Anne Midgette on Neglected Composers

Anne Midgette, the Washington Post’s classical music critic, writes about the increasing interest in recording the works of little-known composers:

These days, getting little-known music recorded is a lot easier than it once was — and a lot more appealing to musicians. Now that it’s easier to make a recording than to play Carnegie Hall and the standard repertory has been recorded to death, more artists are staking out their own niches by championing and recording forgotten composers of past eras: the orchestral music of Alfredo Casella; the complete woodwind quintets of Antonin Reicha.

Making a CD has become tantamount to creating a business card: a self-generated form of self-validation. But for many of the musicians who have plunged into these unfamiliar scores and believe they’ve found treasure, the larger point is to make a mark on posterity.

Midgette goes on to discuss the efforts to recover neglected repertory by music director of the Los Angeles Opera (and PMH adviser), James Conlon:

His particular focus is the music of the so-called “degenerate composers” — artists who, like Gal, were proscribed by the Nazis. Conlon repeatedly performs operas and symphonic works by Alexander Zemlinsky, Viktor Ullmann, Franz Schreker and others; from artists like Gal who were in the midst of flourishing careers to young talents who were just getting started, like Gideon Klein, who was 26 when he died at Auschwitz. He’s established a foundation devoted to disseminating information about these artists; he makes a point of bringing the repertoire to young musicians; and he’s started initiatives like the concert series at Ravinia called “Breaking the Silence.” But even he — speaking by phone the morning after playing Schreker and Kurt Weill on a program at Ravinia — sometimes has trouble getting organizations to put it on.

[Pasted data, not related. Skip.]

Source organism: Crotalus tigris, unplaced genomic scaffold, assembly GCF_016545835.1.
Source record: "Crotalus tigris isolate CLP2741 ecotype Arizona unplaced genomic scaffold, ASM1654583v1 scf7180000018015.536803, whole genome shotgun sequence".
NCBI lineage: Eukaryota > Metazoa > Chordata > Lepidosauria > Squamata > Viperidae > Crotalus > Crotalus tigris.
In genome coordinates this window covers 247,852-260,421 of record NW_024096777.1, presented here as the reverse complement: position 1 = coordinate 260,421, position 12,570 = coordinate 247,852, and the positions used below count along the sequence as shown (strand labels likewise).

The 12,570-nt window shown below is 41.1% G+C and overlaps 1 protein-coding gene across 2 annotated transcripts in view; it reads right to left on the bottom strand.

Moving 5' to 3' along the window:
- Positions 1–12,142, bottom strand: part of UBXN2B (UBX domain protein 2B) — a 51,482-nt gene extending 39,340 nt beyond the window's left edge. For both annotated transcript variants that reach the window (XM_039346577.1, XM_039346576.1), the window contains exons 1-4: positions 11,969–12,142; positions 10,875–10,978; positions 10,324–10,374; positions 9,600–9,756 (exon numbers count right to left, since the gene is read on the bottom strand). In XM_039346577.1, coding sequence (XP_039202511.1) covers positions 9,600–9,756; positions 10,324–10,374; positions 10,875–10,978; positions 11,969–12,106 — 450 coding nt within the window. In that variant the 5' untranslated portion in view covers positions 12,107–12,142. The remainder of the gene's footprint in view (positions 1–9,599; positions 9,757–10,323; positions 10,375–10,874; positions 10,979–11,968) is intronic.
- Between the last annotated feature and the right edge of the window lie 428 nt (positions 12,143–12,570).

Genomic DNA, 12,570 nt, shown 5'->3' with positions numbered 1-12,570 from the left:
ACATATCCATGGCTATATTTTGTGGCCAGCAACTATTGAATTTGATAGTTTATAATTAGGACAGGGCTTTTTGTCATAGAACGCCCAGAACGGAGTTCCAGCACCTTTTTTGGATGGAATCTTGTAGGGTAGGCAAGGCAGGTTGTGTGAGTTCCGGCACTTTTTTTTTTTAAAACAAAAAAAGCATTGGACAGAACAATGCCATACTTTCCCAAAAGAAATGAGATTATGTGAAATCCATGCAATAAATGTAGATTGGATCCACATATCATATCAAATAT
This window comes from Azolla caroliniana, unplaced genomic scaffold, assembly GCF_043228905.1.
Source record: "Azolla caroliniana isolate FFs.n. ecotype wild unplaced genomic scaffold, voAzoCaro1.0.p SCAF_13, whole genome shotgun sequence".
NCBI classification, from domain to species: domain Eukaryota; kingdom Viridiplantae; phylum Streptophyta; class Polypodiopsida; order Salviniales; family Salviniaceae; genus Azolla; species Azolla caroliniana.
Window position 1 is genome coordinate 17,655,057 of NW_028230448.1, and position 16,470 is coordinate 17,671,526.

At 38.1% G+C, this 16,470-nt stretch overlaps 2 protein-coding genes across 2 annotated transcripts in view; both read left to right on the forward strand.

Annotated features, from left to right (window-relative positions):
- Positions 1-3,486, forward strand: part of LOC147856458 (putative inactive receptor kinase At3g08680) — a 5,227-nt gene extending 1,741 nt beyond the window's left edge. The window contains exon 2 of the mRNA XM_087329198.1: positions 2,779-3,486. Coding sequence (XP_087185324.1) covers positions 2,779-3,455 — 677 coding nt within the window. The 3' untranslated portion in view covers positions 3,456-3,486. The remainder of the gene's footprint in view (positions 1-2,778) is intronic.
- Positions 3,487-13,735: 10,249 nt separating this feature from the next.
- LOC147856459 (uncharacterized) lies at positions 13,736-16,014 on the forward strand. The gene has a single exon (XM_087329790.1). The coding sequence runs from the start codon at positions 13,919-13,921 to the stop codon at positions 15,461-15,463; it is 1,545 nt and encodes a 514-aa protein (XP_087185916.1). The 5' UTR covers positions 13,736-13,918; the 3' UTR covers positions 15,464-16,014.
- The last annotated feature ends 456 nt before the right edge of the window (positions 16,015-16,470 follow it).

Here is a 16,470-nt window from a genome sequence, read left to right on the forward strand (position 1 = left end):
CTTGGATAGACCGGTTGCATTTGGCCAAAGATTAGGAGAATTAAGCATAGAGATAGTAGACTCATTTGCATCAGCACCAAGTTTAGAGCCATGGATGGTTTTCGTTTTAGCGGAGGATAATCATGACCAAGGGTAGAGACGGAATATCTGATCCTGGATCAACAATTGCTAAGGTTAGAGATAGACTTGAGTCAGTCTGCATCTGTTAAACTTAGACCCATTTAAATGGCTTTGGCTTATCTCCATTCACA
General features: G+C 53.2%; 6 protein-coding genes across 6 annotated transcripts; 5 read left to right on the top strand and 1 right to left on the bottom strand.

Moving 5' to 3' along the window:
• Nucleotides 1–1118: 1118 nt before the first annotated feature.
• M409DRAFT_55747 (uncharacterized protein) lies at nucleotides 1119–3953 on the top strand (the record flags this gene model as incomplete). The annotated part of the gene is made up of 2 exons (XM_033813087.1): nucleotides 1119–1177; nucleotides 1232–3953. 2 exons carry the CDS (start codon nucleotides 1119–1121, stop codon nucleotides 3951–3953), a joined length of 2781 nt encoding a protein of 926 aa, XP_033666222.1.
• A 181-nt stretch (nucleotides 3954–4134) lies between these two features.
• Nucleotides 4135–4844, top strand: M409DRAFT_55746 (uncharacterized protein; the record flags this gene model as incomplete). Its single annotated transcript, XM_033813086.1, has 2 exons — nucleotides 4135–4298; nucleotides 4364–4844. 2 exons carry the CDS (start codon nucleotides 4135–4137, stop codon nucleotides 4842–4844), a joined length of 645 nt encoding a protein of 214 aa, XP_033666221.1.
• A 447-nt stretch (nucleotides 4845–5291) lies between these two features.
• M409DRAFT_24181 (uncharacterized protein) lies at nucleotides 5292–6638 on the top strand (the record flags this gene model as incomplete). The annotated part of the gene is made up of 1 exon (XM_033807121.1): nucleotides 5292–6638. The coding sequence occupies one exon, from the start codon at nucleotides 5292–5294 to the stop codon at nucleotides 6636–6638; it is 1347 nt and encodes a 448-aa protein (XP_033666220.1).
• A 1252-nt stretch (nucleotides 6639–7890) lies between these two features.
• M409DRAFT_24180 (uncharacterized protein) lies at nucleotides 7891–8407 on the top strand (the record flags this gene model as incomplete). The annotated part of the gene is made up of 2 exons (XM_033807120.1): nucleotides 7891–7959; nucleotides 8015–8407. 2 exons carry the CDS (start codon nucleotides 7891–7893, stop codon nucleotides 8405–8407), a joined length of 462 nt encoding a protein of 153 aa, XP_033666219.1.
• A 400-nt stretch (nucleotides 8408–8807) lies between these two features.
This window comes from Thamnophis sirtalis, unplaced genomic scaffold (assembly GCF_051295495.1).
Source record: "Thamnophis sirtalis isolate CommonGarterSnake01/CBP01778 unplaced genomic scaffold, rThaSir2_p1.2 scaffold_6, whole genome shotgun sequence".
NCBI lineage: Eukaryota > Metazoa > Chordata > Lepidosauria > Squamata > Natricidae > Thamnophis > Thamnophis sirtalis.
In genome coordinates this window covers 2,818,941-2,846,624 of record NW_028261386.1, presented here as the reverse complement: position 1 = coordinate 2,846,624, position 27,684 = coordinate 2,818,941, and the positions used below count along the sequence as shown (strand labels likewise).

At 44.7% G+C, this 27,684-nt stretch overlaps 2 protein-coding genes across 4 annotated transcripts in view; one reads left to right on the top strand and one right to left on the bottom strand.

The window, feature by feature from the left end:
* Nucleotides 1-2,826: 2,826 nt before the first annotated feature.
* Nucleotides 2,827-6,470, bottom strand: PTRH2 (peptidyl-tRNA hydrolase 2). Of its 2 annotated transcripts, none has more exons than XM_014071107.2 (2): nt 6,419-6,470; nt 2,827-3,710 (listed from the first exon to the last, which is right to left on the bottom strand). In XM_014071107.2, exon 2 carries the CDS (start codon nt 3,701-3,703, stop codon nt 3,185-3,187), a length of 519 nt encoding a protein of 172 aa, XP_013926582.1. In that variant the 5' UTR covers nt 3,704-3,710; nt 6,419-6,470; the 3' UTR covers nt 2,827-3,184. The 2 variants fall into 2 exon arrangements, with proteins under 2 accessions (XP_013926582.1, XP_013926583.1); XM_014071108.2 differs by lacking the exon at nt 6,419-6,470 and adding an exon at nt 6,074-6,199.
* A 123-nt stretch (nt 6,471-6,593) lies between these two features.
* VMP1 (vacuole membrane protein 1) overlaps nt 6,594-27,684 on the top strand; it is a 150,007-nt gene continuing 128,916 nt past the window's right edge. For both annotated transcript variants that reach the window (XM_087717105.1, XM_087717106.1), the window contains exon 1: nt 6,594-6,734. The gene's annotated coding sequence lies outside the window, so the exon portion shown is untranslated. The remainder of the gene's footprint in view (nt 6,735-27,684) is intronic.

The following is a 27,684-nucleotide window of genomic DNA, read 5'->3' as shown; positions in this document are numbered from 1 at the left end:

“The challenge and the crisis of economic downturn is that all orchestras, opera companies, recital series get more conservative,” he said. “They’re afraid, they’re afraid, they’re afraid. I can’t tell you how many times I’ve made proposals, to artistic administrators who absolutely want what I want. They come back, ‘Our marketing department is uncomfortable.’ ‘[Audiences] see a name they don’t know, they don’t come.’ Is that true? It probably is true. It’s a very delicate balance, in a time of economic stress, just how far to push it or not.”

“I don’t believe that every piece has to be a masterpiece,” says Conlon. “It’s not about that; it’s about feeling the spirit of the time . . . We have assumed through a reductionist view of history there was a single line that went through the Viennese school and ended.” He calls it “a misuse of Darwinism” to assume that the works that have survived are automatically better than the ones that haven’t.

Too, a more varied musical diet is simply more enriching. “I can hear Mozart over and over, conduct it over and over,” Conlon says; “I never get tired of him. Still, people need to hear new things. . . . There’s always more out there. The act of listening to something you don’t know is very different.”

You can read the whole article here.